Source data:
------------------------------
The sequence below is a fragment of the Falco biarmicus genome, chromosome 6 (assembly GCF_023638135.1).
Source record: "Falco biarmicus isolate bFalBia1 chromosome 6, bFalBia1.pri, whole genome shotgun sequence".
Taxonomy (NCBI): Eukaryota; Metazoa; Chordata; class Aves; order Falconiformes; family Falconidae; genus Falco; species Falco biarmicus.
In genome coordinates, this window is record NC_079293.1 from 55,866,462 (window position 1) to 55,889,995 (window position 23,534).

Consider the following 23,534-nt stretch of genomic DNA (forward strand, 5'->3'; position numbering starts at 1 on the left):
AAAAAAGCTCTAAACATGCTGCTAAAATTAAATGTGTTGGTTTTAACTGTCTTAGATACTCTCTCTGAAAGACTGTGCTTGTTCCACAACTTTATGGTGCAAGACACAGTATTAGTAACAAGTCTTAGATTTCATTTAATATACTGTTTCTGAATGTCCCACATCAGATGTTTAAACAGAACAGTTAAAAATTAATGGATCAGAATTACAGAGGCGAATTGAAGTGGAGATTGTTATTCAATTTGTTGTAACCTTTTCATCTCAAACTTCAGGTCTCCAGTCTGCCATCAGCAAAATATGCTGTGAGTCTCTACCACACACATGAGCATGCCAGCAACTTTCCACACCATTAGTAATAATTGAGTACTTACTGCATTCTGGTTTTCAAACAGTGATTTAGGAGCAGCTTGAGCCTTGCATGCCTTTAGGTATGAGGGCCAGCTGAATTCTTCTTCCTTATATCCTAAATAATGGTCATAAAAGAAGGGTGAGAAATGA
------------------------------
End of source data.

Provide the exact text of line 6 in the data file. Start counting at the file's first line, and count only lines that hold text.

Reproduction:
AAAAAAGCTCTAAACATGCTGCTAAAATTAAATGTGTTGGTTTTAACTGTCTTAGATACTCTCTCTGAAAGACTGTGCTTGTTCCACAACTTTATGGTGCAAGACACAGTATTAGTAACAAGTCTTAGATTTCATTTAATATACTGTTTCTGAATGTCCCACATCAGATGTTTAAACAGAACAGTTAAAAATTAATGGATCAGAATTACAGAGGCGAATTGAAGTGGAGATTGTTATTCAATTTGTTGTAACCTTTTCATCTCAAACTTCAGGTCTCCAGTCTGCCATCAGCAAAATATGCTGTGAGTCTCTACCACACACATGAGCATGCCAGCAACTTTCCACACCATTAGTAATAATTGAGTACTTACTGCATTCTGGTTTTCAAACAGTGATTTAGGAGCAGCTTGAGCCTTGCATGCCTTTAGGTATGAGGGCCAGCTGAATTCTTCTTCCTTATATCCTAAATAATGGTCATAAAAGAAGGGTGAGAAATGA